Of course none of this addresses the the most critical issue Magazines and Newspapers are facing right now. Most of the content is not worth paying for (bolding my emphasis). Fixing that will require either a heavy investment from publishers or a changing of the guard.

I agree with the key issue presented here - most of the content in magazines and newspapers is not worth paying for. Which is a real shame because if the people who are getting paid to write can't produce good content then we are in a sorry state indeed. But that poses another question - why is content so poor? Surely good content still exists (I know it does), but perhaps our ridiculous need for instant gratification has put the emphasis on trivial information rather than an informed story. Who can we blame for this shift... the audience, the writers, the publishing icons? Is it the technology that is to blame, having made content "free"? Is this technological determinism at play?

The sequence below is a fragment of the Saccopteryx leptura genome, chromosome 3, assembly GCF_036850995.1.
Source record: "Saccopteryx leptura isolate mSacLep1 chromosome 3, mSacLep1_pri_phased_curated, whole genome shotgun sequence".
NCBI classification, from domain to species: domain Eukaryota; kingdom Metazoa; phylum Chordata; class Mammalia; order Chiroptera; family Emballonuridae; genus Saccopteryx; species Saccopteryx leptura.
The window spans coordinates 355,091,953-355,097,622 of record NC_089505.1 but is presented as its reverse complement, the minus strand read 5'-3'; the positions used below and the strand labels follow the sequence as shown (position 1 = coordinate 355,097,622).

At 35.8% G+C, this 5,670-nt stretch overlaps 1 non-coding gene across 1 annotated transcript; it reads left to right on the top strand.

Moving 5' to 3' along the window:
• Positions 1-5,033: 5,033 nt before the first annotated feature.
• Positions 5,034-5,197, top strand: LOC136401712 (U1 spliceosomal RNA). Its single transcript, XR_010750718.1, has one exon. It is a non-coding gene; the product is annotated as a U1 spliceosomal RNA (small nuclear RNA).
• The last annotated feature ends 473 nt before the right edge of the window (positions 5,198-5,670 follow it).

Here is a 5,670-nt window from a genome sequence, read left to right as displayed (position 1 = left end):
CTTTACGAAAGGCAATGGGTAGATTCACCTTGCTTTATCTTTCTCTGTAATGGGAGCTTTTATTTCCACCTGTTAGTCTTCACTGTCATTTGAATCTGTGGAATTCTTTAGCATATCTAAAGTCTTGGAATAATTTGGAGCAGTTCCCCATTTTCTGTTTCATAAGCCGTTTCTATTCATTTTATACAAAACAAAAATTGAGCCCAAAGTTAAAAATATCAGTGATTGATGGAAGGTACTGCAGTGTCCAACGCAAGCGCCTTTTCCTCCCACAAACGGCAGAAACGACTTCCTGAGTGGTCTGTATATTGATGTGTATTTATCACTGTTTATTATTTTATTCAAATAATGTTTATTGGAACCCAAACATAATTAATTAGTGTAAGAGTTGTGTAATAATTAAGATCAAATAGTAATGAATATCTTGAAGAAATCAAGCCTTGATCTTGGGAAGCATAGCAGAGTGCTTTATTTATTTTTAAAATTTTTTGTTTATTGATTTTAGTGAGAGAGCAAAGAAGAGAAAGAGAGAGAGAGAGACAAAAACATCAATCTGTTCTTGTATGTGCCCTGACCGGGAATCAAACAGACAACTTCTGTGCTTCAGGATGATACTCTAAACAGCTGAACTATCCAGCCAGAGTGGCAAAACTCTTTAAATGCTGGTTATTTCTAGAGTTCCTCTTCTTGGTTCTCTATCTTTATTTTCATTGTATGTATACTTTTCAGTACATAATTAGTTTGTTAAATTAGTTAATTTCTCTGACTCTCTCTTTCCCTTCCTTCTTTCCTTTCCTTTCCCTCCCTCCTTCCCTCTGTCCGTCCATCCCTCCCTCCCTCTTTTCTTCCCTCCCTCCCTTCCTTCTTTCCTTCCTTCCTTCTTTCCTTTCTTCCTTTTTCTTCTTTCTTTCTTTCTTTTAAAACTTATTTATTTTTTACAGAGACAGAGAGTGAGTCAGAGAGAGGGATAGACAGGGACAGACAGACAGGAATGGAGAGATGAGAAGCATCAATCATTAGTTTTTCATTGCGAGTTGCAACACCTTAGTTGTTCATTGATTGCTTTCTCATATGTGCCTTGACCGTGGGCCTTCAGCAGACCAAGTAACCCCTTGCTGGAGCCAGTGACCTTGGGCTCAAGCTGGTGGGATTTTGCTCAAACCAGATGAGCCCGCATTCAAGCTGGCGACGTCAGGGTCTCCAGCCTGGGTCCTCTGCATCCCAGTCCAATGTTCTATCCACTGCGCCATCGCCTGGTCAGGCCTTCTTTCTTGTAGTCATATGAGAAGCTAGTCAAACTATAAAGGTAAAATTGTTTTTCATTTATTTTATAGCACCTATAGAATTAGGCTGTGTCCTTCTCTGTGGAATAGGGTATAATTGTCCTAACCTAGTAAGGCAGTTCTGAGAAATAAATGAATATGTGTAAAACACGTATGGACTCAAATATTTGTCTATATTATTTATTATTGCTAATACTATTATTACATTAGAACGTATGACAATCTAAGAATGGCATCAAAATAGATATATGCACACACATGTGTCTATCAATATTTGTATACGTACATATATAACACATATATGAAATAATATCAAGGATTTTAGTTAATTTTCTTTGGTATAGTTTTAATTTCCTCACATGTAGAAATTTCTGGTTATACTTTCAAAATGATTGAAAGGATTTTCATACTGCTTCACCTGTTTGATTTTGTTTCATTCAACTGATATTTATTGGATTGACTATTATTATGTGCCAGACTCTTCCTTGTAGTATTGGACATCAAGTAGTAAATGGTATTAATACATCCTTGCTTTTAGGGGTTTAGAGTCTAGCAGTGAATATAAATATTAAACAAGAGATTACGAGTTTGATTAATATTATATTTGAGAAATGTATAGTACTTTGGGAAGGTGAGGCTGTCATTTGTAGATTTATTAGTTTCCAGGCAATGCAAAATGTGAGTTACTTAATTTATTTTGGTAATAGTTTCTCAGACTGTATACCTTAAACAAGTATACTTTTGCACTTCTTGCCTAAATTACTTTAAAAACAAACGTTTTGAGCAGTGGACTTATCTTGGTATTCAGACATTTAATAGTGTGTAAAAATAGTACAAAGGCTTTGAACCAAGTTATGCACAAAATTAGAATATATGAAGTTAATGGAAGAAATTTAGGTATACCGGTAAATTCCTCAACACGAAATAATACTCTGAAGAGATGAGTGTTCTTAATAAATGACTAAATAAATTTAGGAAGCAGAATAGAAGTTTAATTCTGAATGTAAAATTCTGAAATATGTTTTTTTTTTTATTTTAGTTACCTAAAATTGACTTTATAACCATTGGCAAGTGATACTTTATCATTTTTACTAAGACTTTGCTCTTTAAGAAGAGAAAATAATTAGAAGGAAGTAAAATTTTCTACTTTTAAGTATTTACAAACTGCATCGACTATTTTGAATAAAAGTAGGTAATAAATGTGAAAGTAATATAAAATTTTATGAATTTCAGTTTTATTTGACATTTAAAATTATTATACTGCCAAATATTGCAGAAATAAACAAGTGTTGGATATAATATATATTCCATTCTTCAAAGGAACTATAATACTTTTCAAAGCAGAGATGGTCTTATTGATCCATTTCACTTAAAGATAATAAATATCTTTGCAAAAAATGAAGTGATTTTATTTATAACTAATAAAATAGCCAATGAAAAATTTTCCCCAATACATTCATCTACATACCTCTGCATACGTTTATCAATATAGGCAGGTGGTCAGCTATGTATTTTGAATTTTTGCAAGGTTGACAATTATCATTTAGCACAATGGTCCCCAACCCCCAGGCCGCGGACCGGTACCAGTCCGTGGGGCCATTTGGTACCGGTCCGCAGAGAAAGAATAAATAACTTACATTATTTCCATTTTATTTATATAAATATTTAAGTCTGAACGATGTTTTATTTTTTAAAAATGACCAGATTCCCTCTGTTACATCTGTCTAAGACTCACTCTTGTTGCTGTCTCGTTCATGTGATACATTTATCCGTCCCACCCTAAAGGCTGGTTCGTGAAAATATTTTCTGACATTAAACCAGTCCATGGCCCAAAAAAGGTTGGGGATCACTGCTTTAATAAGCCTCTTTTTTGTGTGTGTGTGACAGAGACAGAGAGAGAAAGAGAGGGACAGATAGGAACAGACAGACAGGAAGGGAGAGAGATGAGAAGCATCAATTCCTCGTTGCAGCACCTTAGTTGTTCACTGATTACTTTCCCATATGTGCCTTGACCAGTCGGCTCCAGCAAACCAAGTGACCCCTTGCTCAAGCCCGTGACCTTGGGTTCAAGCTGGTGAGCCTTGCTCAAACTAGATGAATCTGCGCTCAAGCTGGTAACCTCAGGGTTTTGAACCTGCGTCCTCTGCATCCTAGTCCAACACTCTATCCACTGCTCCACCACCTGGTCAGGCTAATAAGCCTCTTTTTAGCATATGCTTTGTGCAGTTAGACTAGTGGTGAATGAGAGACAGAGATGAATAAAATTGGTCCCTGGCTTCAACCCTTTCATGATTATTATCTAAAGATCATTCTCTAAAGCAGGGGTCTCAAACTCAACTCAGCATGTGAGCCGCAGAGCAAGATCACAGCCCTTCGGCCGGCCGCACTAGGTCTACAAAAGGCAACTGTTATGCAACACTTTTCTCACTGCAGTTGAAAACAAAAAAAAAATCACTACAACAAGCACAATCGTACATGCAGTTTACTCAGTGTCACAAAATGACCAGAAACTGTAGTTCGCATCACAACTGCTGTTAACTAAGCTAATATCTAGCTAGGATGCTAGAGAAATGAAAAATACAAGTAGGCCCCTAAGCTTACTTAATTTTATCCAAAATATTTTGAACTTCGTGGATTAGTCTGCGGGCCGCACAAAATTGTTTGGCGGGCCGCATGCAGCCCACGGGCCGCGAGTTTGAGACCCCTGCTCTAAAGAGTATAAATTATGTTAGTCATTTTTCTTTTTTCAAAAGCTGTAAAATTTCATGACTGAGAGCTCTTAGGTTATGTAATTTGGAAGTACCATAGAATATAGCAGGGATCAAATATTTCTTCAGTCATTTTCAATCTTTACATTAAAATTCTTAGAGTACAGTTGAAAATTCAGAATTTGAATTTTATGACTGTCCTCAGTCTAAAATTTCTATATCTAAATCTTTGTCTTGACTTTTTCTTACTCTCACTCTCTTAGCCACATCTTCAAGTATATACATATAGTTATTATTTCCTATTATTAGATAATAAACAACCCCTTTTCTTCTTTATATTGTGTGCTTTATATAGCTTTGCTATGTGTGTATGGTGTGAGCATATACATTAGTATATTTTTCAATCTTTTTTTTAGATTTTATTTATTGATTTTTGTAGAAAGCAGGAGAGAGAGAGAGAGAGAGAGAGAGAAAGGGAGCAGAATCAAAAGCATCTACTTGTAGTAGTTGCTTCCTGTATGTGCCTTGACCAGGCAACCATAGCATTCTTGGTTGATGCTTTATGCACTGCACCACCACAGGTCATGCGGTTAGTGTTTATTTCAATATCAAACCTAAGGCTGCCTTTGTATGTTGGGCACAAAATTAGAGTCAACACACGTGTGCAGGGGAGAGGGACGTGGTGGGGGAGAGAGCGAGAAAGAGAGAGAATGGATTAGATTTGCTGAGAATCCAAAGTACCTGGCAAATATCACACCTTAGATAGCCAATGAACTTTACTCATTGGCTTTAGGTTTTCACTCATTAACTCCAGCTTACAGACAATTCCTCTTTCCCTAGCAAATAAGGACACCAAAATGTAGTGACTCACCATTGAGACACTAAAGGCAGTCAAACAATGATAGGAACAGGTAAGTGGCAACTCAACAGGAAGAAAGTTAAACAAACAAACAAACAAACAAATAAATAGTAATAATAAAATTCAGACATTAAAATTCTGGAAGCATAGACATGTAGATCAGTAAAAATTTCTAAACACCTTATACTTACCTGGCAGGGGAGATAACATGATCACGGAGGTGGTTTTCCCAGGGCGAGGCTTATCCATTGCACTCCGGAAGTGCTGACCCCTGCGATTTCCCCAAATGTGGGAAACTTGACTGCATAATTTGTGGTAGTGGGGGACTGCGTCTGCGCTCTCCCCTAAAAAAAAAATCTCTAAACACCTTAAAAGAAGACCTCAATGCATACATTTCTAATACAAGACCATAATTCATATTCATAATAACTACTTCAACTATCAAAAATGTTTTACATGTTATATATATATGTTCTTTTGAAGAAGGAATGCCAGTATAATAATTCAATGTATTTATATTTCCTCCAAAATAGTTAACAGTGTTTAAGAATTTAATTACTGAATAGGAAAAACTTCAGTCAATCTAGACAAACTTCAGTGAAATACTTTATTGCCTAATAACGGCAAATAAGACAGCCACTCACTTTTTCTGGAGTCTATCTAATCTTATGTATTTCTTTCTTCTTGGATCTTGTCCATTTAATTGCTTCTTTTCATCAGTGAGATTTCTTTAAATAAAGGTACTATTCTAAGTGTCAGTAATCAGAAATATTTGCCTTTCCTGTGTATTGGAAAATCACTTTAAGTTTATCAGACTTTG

I like to think that we're smarter than the technology. Technology is a tool and society can determine how to use that tool - not the other way around (reminder to self - must read more about social construction of technology, seems interesting). However, eventually the use becomes habitual and the distinction between the tool and how we use it becomes blurry. It is our habits that shape society, but when we can no longer distinguish between what we do and the tools we use to do, it is easy to start blaming the technology for changes in society. So when we consider the slow death of newspapers and magazines, it is important that we look at not only the tools for distribution (print vs. online) but also examine audience interaction as well as the expectations of content and quality.